Is wanting to win a negative thing? Inspired by Silvia Trkman’s “Set your goals? Or just enjoy the moment?”
When I woke up this morning to find that a link had been shared to Siliva Trkman’s Blog post, “Set your goals?? Or just enjoy the moment?” I was excited and more than a little bit intrigued. I mean who doesn’t enjoy watching Siliva train and run her dogs? I’m always inspired by how simple her approach is, how much fun she and the dogs seem to be having, and of course how effortlessly she handle’s what most of us consider to be very challenging courses.
I’ll admit that I’ve purchased every one of her videos over the past couple of years!
In this particular post, Silvia writes, “I don’t train to win. I train because I love it and because my dogs love it. And I try to train better and to get better because I love to learn, to progress, to improve.”
Again the simplicity of it is amazing.
For me personally, the drive to win in the sport of agility came as soon as my dog progressed to the point of being capable of doing so. I was always motivated to push myself to do better. When things were tough, it was the love of working with my dog that kept me in the sport of dog agility, but deep down I wanted to win.
Recently though, I’ve been finding myself more frustrated with my sessions and the performances of my dogs. After reading this post, it got me thinking that perhaps this is due to too much pressure of wanting to win.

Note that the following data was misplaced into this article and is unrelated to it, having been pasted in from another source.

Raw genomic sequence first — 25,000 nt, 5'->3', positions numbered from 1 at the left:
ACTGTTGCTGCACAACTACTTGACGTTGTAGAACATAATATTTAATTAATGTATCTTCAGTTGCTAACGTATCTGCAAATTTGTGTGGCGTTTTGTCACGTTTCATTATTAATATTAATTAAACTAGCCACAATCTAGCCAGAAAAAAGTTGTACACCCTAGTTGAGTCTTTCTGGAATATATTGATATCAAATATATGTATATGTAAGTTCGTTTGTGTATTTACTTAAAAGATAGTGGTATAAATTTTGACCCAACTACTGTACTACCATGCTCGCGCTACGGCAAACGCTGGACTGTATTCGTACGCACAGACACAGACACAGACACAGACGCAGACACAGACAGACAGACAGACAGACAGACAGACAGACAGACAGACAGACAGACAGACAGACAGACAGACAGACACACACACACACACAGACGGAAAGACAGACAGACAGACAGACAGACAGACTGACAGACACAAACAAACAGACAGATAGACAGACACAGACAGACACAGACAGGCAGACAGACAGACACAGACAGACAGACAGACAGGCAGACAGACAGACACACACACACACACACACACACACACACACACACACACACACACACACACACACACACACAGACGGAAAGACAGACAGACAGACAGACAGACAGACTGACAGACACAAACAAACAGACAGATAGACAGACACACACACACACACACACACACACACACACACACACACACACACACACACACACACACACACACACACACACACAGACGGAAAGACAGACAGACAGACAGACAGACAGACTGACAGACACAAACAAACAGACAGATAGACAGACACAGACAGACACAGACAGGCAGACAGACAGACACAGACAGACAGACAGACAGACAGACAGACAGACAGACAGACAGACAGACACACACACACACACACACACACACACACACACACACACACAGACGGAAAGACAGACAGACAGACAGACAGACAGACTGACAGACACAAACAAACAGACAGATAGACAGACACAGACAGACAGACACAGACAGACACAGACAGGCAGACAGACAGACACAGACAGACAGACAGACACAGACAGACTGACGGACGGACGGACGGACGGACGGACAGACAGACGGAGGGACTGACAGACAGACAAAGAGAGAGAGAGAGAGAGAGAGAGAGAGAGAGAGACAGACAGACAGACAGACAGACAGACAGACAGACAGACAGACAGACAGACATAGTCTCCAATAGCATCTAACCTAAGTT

So is wanting to win a negative thing?
No, but having your sole motivation based around winning certainly adds a lot of pressure, and will likely hold you back.
The basis of agility has and always will be teamwork between dog and handler. The most outstanding agility handlers are typically the ones who seem to have amazing teamwork and connection with their canine partners.
When I think about all of the top handlers I admire, this quality stands out first and foremost.
Here’s a video of Lisa Frick and Hoss competing in final round of the 2011 WC.
For me, the part of this run that gained me incredible respect for Lisa, is the sportsmanship she demonstrates when her dog knocks the first bar then goes on to fault the weave poles. The crowd immediately reacted with a disappointing “aww”. Lisa was having none of that! She gets the crowd back to cheering her and Hoss on!
How many of us would run just as hard after faulting as we would have before hand? How many of us would cross the finish line with excitement and enthusiasm? I can tell you right now that I’d be hard pressed to handle the situation in the same way.
Did Lisa want to win the 2011 WC? I’m sure part of her did, but it obviously wasn’t her main motivation or focus.
Just as Silvia states in her blog post,
“Don’t worry – when you learn enough, the results will come. Don’t rush it because trust me – it’s not the podium on World Championship that is worth remembering. It’s the way there. So just enjoy the moment. Remember to play rather [than] work hard!”
Remember…don’t let the desire to win cloud your reasons for why you’re here.
Entry filed under: Uncategorized.